3) This new pump by mMed w/continuous glucose monitoring is a "Cure" (that one practically gave me another vitreous hemmorhage)

Again, Kerri, thanks for this post, it has an effervescent effect on Diabetic Hopelessness


Thanks for this. I hate to admit but when my last A1C came in slightly higher than expected I really beat myself up for it. And when they come in below my "acceptable" threshold I think I deserve a parade. That my sense of self-worth is wrapped up in this number is not ok, and when my body went haywire for a few years and the numbers refused to be controlled it was not only hard on my health, but even harder, I think, on my psyche.

Living like that, I think, makes it more, not less challanging to manage this disease. It's a marathon, not a sprint, after all. And there are countless stories of people who had good control their whole lives and still developed complications.

We can make best efforts to live healthfully, and accept that, at the end of the day, we have a disease that WILL do some damage. That's what it does. But we have insulin and every day I have today, that I wouldn't have had if there was no insulin, is a gift. Not necessarily the days I may or may not have 50 years from now.

Can I print this out and give it to the labor and delivery nurse who, upon learning that I had Type I diabetes, asked me if I was "being compliant"? Still makes steam come out of my ears to this day when I think of it, but at the time all I could do was stammer, "Y-yes...?"

As if me "being compliant" with doctors' orders is all I have to do to keep my blood sugar at a cool 95 at all times. As if diabetes is ever, ever compliant for me.

Well said, Kerri!

I refuse to have one iota of the value of my life lived with diabetes negated by the numbers and complications (or lack) and compliance.

Instead, I celebrate the everyday courage required to live with a disease that does not let up for a single second.

I am proud of being a PWD for 36 years. I am proud of going from one shot a day to two to five to an insulin pump. Of learning to use tools such as urine and test tubes, meters, and now CGMs. Of trying, sometimes politely sometimes not so, to improve understand and alleviate ignorance. I am proud of my calloused fingertips and my mild background retinopathy.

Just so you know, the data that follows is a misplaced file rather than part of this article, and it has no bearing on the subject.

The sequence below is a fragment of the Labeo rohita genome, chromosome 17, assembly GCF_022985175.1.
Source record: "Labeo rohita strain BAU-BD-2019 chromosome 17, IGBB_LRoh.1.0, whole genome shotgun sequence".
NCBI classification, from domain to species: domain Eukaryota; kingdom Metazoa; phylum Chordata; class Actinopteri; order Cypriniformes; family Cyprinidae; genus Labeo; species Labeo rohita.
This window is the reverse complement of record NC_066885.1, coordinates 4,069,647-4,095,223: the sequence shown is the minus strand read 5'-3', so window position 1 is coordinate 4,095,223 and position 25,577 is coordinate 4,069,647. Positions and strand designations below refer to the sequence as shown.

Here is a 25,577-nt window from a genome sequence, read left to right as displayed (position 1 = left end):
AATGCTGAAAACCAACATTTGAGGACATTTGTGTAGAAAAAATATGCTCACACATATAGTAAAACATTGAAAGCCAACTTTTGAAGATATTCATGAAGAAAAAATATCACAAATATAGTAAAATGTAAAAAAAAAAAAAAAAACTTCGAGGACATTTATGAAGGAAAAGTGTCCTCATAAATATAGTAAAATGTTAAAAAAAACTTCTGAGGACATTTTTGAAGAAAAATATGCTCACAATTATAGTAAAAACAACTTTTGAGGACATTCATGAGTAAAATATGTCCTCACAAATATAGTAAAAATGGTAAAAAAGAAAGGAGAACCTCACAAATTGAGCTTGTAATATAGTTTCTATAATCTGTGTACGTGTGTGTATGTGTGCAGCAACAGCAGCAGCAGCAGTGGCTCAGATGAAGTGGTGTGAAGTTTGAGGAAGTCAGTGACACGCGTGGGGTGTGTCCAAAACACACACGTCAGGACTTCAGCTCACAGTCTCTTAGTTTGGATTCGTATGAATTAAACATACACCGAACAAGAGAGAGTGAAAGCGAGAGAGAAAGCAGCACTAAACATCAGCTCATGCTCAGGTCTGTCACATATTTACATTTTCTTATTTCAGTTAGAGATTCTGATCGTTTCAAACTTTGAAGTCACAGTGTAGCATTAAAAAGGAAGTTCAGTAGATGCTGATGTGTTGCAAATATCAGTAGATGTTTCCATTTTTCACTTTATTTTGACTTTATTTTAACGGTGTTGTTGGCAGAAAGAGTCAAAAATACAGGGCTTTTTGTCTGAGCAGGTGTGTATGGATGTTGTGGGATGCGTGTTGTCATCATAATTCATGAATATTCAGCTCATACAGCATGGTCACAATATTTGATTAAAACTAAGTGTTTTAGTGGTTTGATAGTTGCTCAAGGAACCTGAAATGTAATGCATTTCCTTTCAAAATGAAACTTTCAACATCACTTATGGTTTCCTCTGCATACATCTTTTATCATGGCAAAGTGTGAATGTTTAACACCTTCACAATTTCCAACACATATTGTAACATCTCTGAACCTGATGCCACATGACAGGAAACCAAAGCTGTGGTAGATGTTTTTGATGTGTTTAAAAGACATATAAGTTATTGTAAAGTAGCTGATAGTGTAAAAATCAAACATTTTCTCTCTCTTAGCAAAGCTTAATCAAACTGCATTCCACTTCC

I hope we can minimize and even prevent such "battle scars" in future generations.

But until then, they are my badge of courage.

This is not the first time something you've written brought a tear to my eye. THANK YOU for saying this.

Honestly, you could be textbook "good" or "compliant" and you would still see readings out of range. Insulin, whether delivered by a pump or a syringe, is still a poor substitute for the real thing. We're all just doing the best we can under poor conditions.

Sometimes I feel like diabetes is like flying a plane that you never get to land, with an altimeter that you can glance at once in a while.

This post was excellent. I just told a doctor a few weeks ago "Don't ever make a diabetic feel guilty because diabetes doesn't play by any rules!"

I'm with Chris - Amen.


I don't think I have ever read anything so well written. You hit the nail on the head. Thank you. Having 3 young diabetics, I always get the look of terror when I tell someone. The look on their face is always, "what the hell did you do to these kids!" Like, because I have 3, I must have REALLY screwed up somewhere. The tears are coming because it feels so good to know that there are people in this world who get how I feel. I just don't think I could ever have put it in such perfect words. Awesome post!

Great post! I feel like I do everything I can but I am still having complications with my diabetes. I always go to my doctors, every 4 weeks, I tried the pump, 3 different kinds and nothing seems to help me. My A1C is 10.1 and I have had type one for over 11 years. Now in college, I keep getting sick and I'm just such a mess now. I also always get the questions that you stated, "Well you obviously didn't give yourself insulin." I get this from the hospitals when I get the flu or food poisoning from dorm food.